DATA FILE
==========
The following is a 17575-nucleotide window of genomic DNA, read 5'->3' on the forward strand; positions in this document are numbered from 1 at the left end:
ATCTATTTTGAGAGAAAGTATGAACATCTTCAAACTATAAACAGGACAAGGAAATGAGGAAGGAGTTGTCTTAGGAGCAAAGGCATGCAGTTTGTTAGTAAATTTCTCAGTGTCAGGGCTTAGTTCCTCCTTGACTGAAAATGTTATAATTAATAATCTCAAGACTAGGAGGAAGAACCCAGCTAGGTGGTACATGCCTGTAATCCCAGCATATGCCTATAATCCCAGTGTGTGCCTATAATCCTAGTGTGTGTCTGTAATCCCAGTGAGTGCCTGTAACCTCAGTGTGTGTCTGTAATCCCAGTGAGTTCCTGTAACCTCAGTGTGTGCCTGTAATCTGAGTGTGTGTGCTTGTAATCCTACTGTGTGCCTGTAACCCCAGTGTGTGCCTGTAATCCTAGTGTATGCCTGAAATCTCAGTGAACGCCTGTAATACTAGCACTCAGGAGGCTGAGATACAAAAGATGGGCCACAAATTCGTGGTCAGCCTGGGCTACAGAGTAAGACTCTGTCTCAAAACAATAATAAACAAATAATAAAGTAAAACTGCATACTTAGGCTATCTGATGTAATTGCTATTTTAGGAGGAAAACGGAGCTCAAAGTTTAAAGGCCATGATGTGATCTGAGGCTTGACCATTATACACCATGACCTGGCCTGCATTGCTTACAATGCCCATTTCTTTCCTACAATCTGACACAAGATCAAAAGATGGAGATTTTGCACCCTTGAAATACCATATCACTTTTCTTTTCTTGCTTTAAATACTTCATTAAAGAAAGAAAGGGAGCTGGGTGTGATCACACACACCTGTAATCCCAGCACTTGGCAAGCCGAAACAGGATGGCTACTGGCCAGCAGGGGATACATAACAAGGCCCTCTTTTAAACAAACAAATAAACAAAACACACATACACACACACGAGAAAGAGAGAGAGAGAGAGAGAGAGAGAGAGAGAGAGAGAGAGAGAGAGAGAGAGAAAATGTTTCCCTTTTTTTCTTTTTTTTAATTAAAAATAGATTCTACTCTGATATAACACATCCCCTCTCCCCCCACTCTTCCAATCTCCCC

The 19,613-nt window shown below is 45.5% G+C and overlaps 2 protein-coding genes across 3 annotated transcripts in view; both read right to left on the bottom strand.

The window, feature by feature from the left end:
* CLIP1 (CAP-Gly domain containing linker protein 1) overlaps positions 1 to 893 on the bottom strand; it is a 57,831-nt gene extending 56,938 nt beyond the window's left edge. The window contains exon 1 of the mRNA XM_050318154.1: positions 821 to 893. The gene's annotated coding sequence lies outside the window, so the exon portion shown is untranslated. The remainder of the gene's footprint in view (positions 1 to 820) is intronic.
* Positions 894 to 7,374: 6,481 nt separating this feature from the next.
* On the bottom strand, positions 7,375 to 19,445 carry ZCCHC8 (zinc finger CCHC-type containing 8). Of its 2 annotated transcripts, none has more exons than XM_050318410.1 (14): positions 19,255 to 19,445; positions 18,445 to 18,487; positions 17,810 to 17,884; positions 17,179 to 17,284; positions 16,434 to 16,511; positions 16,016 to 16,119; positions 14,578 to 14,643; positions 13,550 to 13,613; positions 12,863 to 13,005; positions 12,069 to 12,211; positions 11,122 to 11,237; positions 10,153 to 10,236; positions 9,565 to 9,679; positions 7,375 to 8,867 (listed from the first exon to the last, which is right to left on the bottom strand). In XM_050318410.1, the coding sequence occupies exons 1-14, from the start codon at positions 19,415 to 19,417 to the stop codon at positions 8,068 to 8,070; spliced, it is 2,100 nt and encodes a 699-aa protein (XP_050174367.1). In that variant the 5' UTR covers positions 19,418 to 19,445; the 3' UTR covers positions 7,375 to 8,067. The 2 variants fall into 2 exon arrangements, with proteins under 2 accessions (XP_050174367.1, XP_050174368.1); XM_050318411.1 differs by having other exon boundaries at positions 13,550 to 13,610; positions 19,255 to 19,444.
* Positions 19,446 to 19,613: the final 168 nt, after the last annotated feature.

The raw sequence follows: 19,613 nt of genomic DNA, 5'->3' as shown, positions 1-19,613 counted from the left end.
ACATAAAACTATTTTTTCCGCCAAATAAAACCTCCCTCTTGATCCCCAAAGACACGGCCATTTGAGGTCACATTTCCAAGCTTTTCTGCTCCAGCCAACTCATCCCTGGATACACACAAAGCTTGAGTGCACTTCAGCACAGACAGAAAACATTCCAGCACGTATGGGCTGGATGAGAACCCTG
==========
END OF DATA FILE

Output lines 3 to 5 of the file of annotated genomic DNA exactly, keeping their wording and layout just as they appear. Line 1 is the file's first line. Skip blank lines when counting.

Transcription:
The 19,613-nt window shown below is 45.5% G+C and overlaps 2 protein-coding genes across 3 annotated transcripts in view; both read right to left on the bottom strand.

The window, feature by feature from the left end:
* CLIP1 (CAP-Gly domain containing linker protein 1) overlaps positions 1 to 893 on the bottom strand; it is a 57,831-nt gene extending 56,938 nt beyond the window's left edge. The window contains exon 1 of the mRNA XM_050318154.1: positions 821 to 893. The gene's annotated coding sequence lies outside the window, so the exon portion shown is untranslated. The remainder of the gene's footprint in view (positions 1 to 820) is intronic.